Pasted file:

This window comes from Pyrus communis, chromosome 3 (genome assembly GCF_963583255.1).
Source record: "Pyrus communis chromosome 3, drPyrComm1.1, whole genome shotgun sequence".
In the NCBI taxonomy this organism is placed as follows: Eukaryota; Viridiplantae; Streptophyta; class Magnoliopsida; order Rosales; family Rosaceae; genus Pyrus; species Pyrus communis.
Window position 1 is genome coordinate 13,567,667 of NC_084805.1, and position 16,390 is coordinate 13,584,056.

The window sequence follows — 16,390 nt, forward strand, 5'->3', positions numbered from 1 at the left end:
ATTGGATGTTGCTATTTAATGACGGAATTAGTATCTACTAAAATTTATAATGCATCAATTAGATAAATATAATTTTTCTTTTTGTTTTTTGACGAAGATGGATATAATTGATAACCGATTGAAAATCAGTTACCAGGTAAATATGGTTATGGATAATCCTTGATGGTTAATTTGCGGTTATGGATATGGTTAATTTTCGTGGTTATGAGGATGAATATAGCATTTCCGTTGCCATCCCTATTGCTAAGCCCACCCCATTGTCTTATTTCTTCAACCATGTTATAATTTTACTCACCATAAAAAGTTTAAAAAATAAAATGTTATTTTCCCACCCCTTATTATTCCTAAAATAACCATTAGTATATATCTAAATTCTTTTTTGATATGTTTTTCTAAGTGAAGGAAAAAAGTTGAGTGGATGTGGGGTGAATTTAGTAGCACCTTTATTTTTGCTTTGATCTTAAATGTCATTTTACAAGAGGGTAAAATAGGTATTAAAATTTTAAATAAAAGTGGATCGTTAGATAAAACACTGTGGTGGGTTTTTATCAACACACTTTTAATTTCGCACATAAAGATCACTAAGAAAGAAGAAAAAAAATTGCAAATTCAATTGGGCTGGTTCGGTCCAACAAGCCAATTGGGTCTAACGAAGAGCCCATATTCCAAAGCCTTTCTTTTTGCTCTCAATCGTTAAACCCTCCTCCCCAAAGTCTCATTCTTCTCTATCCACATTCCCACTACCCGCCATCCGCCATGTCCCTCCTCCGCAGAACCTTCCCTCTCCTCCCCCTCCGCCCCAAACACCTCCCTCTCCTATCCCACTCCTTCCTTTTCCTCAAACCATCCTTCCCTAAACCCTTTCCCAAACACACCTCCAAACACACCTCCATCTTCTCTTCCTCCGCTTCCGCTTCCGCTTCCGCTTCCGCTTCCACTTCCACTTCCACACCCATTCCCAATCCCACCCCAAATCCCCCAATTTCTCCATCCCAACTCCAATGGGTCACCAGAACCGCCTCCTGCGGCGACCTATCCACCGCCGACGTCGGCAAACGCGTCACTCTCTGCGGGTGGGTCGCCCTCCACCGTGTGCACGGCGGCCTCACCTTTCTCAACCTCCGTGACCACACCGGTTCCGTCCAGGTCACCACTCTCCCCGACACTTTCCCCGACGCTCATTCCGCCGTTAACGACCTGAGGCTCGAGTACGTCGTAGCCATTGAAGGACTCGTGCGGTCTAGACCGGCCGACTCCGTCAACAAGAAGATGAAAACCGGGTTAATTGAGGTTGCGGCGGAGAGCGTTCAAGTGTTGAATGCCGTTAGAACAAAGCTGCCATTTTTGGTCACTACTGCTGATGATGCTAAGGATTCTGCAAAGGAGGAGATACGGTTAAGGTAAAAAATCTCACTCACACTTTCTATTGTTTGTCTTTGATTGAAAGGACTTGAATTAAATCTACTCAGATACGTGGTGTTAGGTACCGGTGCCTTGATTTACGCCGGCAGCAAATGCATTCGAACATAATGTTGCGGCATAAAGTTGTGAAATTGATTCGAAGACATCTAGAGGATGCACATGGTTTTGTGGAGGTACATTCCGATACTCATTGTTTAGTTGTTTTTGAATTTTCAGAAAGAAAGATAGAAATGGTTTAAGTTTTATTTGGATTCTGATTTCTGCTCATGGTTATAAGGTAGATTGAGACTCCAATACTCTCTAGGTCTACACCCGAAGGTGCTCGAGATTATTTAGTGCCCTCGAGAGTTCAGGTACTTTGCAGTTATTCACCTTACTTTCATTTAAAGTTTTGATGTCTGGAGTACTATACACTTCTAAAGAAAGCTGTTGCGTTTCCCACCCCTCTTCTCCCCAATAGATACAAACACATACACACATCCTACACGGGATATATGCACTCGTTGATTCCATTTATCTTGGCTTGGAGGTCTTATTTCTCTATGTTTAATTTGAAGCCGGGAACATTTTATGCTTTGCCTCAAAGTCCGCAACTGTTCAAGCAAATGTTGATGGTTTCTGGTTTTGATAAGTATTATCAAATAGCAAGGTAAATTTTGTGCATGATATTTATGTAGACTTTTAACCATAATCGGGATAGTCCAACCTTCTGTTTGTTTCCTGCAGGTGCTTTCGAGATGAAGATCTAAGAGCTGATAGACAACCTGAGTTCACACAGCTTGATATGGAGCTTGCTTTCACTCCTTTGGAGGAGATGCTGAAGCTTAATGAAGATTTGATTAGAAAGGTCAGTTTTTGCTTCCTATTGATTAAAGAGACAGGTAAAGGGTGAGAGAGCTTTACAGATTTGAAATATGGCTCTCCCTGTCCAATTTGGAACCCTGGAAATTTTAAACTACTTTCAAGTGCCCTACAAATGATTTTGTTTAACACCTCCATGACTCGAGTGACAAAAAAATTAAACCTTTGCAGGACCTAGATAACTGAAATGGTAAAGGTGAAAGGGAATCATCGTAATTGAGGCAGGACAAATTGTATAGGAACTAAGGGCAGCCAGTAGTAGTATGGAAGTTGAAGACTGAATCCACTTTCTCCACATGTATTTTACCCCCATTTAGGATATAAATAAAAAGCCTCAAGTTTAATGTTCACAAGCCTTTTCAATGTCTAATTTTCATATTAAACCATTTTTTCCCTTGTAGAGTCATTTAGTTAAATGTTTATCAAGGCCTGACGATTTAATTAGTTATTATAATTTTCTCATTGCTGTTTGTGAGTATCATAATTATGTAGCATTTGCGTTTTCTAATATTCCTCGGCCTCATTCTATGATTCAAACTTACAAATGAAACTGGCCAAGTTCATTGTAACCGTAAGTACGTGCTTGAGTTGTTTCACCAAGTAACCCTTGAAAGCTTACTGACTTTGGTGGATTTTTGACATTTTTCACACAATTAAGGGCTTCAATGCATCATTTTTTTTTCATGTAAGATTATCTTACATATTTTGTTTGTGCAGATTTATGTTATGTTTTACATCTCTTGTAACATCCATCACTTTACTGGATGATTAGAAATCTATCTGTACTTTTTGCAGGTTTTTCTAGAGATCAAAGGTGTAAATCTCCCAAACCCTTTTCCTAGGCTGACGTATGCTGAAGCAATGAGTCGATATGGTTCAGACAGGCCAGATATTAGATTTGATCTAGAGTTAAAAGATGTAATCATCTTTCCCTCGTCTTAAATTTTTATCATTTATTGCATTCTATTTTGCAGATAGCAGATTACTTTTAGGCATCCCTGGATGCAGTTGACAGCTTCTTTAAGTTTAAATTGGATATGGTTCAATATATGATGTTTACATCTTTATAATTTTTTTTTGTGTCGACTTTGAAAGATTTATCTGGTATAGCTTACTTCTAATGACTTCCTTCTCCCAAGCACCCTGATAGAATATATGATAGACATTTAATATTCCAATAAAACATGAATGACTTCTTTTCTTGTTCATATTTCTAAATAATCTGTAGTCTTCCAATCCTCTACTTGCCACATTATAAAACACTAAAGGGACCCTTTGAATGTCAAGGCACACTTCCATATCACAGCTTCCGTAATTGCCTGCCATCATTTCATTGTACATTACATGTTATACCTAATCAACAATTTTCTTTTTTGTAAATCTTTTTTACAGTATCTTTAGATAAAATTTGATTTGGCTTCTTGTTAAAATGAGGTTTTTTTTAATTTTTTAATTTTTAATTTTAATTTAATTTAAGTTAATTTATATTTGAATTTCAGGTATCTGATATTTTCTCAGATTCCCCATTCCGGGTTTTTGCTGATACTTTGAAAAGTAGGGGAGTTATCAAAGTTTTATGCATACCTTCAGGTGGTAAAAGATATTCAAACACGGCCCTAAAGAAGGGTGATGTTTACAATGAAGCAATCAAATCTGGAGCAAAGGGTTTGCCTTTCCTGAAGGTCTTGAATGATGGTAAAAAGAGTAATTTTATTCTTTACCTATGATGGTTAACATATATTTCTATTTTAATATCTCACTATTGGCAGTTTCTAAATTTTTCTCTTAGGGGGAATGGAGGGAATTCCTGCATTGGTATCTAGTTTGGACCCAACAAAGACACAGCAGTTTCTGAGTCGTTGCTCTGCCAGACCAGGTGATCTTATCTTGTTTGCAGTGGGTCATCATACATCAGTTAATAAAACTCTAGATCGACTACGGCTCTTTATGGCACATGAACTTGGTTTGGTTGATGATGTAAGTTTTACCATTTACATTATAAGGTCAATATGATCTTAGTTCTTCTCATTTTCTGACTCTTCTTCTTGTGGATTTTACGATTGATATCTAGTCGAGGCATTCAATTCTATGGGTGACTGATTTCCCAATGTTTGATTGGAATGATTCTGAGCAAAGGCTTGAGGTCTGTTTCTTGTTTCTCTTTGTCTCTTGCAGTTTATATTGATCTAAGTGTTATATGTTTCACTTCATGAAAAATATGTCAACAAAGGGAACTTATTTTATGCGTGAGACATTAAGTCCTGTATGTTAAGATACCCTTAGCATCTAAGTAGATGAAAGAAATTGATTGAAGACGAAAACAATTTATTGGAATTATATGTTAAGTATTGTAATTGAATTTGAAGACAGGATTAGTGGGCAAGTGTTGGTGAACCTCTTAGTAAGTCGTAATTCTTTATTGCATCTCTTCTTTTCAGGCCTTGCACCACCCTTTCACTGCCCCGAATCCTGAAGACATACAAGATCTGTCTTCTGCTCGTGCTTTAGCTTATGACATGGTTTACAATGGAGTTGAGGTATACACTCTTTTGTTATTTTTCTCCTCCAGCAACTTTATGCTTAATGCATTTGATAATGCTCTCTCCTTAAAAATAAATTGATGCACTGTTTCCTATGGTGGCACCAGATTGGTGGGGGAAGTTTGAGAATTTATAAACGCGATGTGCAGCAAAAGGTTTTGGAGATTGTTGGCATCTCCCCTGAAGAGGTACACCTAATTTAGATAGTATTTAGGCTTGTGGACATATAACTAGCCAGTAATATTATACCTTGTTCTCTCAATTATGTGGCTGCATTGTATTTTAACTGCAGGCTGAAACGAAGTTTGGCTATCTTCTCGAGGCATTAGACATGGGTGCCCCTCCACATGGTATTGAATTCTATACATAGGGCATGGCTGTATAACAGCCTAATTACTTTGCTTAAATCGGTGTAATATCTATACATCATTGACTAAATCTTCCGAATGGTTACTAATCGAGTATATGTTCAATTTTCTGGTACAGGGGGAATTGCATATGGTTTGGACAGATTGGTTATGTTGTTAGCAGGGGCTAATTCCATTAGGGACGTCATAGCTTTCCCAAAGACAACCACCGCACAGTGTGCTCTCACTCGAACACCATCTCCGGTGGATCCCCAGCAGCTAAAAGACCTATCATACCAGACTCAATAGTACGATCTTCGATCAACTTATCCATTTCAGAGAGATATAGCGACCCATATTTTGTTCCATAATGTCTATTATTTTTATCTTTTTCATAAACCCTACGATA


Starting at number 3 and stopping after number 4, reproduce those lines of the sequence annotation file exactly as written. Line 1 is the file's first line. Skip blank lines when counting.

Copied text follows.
In the NCBI taxonomy this organism is placed as follows: Eukaryota; Viridiplantae; Streptophyta; class Magnoliopsida; order Rosales; family Rosaceae; genus Pyrus; species Pyrus communis.
Window position 1 is genome coordinate 13,567,667 of NC_084805.1, and position 16,390 is coordinate 13,584,056.